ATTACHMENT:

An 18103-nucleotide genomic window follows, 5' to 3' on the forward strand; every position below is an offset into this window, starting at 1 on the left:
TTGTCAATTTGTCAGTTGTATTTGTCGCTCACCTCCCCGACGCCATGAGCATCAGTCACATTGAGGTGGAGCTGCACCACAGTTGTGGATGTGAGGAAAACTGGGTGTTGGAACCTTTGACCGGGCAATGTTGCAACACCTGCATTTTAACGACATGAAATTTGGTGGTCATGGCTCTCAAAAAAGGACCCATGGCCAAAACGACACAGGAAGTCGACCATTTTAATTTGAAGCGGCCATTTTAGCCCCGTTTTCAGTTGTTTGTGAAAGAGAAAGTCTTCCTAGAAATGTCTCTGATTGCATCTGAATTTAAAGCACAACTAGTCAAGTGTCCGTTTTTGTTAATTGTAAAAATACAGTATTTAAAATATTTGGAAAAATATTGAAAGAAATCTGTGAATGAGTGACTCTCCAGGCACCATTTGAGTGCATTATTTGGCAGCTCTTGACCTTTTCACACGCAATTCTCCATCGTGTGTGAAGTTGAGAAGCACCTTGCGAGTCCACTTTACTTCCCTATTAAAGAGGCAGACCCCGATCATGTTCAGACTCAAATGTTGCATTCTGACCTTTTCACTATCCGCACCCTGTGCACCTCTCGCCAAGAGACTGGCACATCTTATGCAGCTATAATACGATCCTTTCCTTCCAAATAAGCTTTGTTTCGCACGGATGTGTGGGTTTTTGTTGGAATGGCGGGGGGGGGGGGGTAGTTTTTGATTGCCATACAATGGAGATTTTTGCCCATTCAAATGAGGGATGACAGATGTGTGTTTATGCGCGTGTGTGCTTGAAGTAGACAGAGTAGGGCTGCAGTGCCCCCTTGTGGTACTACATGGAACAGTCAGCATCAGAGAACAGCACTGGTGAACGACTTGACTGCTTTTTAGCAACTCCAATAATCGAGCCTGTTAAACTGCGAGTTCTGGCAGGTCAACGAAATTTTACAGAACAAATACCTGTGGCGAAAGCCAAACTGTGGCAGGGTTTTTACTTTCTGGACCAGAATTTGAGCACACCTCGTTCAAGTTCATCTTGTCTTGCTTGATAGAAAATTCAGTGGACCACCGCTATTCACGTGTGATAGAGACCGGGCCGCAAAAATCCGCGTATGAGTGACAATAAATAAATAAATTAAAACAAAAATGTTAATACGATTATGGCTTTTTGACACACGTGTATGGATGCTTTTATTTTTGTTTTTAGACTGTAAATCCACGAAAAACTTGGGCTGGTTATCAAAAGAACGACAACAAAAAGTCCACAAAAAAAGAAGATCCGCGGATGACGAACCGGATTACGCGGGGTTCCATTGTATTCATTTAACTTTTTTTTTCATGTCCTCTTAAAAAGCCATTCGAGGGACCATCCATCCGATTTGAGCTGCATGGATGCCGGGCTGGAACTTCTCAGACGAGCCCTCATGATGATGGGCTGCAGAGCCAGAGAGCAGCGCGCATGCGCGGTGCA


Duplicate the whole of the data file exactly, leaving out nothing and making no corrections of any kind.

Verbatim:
An 18103-nucleotide genomic window follows, 5' to 3' on the forward strand; every position below is an offset into this window, starting at 1 on the left:
TTGTCAATTTGTCAGTTGTATTTGTCGCTCACCTCCCCGACGCCATGAGCATCAGTCACATTGAGGTGGAGCTGCACCACAGTTGTGGATGTGAGGAAAACTGGGTGTTGGAACCTTTGACCGGGCAATGTTGCAACACCTGCATTTTAACGACATGAAATTTGGTGGTCATGGCTCTCAAAAAAGGACCCATGGCCAAAACGACACAGGAAGTCGACCATTTTAATTTGAAGCGGCCATTTTAGCCCCGTTTTCAGTTGTTTGTGAAAGAGAAAGTCTTCCTAGAAATGTCTCTGATTGCATCTGAATTTAAAGCACAACTAGTCAAGTGTCCGTTTTTGTTAATTGTAAAAATACAGTATTTAAAATATTTGGAAAAATATTGAAAGAAATCTGTGAATGAGTGACTCTCCAGGCACCATTTGAGTGCATTATTTGGCAGCTCTTGACCTTTTCACACGCAATTCTCCATCGTGTGTGAAGTTGAGAAGCACCTTGCGAGTCCACTTTACTTCCCTATTAAAGAGGCAGACCCCGATCATGTTCAGACTCAAATGTTGCATTCTGACCTTTTCACTATCCGCACCCTGTGCACCTCTCGCCAAGAGACTGGCACATCTTATGCAGCTATAATACGATCCTTTCCTTCCAAATAAGCTTTGTTTCGCACGGATGTGTGGGTTTTTGTTGGAATGGCGGGGGGGGGGGGGTAGTTTTTGATTGCCATACAATGGAGATTTTTGCCCATTCAAATGAGGGATGACAGATGTGTGTTTATGCGCGTGTGTGCTTGAAGTAGACAGAGTAGGGCTGCAGTGCCCCCTTGTGGTACTACATGGAACAGTCAGCATCAGAGAACAGCACTGGTGAACGACTTGACTGCTTTTTAGCAACTCCAATAATCGAGCCTGTTAAACTGCGAGTTCTGGCAGGTCAACGAAATTTTACAGAACAAATACCTGTGGCGAAAGCCAAACTGTGGCAGGGTTTTTACTTTCTGGACCAGAATTTGAGCACACCTCGTTCAAGTTCATCTTGTCTTGCTTGATAGAAAATTCAGTGGACCACCGCTATTCACGTGTGATAGAGACCGGGCCGCAAAAATCCGCGTATGAGTGACAATAAATAAATAAATTAAAACAAAAATGTTAATACGATTATGGCTTTTTGACACACGTGTATGGATGCTTTTATTTTTGTTTTTAGACTGTAAATCCACGAAAAACTTGGGCTGGTTATCAAAAGAACGACAACAAAAAGTCCACAAAAAAAGAAGATCCGCGGATGACGAACCGGATTACGCGGGGTTCCATTGTATTCATTTAACTTTTTTTTTCATGTCCTCTTAAAAAGCCATTCGAGGGACCATCCATCCGATTTGAGCTGCATGGATGCCGGGCTGGAACTTCTCAGACGAGCCCTCATGATGATGGGCTGCAGAGCCAGAGAGCAGCGCGCATGCGCGGTGCA